In Print: Volume 89: Number 5
Salazar v. Buono: The Failed Landmark Case and its Illustration of the Two Sides of Plurality Opinions
By Daniel Joseph Bass
89 Wash. U. L. Rev. 1135 (2012)
A simple Latin cross, placed on an outcropping of rock in the Mojave Desert, became the center of much controversy in 1999. The cross had stood since 1934 when the Veterans of Foreign Wars (VFW) placed it to memorialize the deaths of soldiers in World War I. The land was part of the Mojave National Preserve, which contains 1.6 million acres of land, including privately owned portions and portions which belong to the State of California. This mismatch of private and state ownership is sporadically positioned throughout the otherwise federally owned preserve. Though the cross was located on a federal portion of the land, its presence had gone unquestioned in terms of legality, despite frequent campers in the area and annual Easter Sunrise services that occurred nearby since 1935. However, when permission was denied regarding the placement of a Buddhist stupa near the cross, the cross’s long presence in the desert was finally called into question. A flurry of letters between the National Park Service (NPS), the American Civil Liberties Union (ACLU), and private parties quickly made it apparent that a resolution would not occur outside of the legal system. What followed was a legal suit by a long-term employee of the park to have the cross removed from the government’s land in the Mojave National Preserve. This suit resulted in a series of legal actions that led all the way to certiorari before the Supreme Court.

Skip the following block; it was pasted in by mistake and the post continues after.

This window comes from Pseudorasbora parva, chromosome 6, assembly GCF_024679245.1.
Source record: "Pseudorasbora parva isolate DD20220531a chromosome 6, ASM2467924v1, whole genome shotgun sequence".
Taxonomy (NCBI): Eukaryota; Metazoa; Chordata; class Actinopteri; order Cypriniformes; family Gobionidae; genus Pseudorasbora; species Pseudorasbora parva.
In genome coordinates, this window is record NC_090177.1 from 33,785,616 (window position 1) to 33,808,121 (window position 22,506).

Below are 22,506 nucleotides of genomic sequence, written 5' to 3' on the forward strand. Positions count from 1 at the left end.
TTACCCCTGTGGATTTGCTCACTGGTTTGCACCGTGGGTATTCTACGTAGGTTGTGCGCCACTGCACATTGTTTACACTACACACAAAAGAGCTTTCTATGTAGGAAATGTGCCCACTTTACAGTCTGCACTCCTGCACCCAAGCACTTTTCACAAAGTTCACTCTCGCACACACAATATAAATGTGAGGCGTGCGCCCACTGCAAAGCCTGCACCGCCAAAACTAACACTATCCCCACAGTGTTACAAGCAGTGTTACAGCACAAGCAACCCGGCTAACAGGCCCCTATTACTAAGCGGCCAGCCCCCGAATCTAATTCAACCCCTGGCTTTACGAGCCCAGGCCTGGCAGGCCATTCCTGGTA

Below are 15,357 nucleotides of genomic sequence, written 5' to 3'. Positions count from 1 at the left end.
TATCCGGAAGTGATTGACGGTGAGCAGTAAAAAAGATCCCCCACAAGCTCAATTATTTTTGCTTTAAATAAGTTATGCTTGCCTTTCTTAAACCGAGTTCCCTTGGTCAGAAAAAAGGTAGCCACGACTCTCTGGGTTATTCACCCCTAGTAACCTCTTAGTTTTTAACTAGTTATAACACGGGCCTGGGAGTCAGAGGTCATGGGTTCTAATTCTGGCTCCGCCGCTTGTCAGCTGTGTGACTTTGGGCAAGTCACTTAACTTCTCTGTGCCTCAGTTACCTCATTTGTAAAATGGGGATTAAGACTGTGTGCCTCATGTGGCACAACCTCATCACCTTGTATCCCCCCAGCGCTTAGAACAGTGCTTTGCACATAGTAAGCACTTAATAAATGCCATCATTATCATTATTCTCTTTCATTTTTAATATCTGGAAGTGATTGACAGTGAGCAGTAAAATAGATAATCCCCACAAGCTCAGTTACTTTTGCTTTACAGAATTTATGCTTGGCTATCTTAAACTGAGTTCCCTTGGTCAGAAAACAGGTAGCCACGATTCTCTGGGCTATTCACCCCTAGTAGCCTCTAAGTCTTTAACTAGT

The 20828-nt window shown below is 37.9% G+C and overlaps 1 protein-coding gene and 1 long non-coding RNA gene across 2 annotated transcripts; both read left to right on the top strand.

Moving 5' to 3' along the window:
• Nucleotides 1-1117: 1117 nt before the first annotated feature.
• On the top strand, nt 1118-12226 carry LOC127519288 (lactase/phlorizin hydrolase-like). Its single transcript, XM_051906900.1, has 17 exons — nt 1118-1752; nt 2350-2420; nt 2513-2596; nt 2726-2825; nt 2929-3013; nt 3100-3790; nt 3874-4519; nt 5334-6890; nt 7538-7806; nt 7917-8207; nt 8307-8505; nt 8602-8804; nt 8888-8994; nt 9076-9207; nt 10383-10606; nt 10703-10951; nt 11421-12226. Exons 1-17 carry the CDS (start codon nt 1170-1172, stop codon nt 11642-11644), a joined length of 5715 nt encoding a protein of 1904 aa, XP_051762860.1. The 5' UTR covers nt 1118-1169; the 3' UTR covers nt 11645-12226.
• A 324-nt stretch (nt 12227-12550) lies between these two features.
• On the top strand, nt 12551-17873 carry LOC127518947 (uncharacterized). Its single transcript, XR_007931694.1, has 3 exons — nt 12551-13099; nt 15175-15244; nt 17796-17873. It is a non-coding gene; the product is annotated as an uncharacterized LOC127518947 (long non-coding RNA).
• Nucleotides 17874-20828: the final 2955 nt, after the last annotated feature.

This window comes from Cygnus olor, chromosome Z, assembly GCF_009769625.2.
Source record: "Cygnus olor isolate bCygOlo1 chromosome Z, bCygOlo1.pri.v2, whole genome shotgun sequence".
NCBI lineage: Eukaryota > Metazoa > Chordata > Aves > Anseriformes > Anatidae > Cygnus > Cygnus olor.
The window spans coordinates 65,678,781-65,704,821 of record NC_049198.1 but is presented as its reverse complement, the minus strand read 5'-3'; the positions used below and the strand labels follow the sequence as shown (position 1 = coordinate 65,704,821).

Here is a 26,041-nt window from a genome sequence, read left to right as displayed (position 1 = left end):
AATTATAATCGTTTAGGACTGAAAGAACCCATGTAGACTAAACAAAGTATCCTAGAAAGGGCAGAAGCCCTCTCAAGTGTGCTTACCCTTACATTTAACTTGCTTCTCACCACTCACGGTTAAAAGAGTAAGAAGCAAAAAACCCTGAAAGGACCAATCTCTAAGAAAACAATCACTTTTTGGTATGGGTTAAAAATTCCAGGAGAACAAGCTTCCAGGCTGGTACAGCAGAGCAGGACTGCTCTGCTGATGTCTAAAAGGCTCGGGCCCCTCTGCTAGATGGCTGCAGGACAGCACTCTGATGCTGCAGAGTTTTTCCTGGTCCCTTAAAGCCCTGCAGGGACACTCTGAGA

Salazar v. Buono represented a focal point in religious display cases, not only looking for a new remedial answer to unlawful religious displays, but also offering a new look at older holdings. Salazar v. Buono and cases preceding it offered an opportunity for the Supreme Court to revisit their previous religious symbol display cases, and led many academics to believe a clarification of Establishment Clause jurisprudence as a possible holding in the case. However, as early as the oral arguments, it became immediately apparent that the case was not likely to be the landmark decision or drastic departure the case could have been. As such, the case seemingly became just another in a long stream of plurality opinions written by the Supreme Court in more recent years. But, the decision was not wholly without substantive value itself, offering an opportunity to explore the judicial value of plurality decisions generally. Salazar v. Buono can still offer great insight into the future of religious display cases. Moreover, the multiple opinions authored by the Supreme Court Justices offer clues into the perspectives of those Justices sitting on the Court at the time the case was decided.
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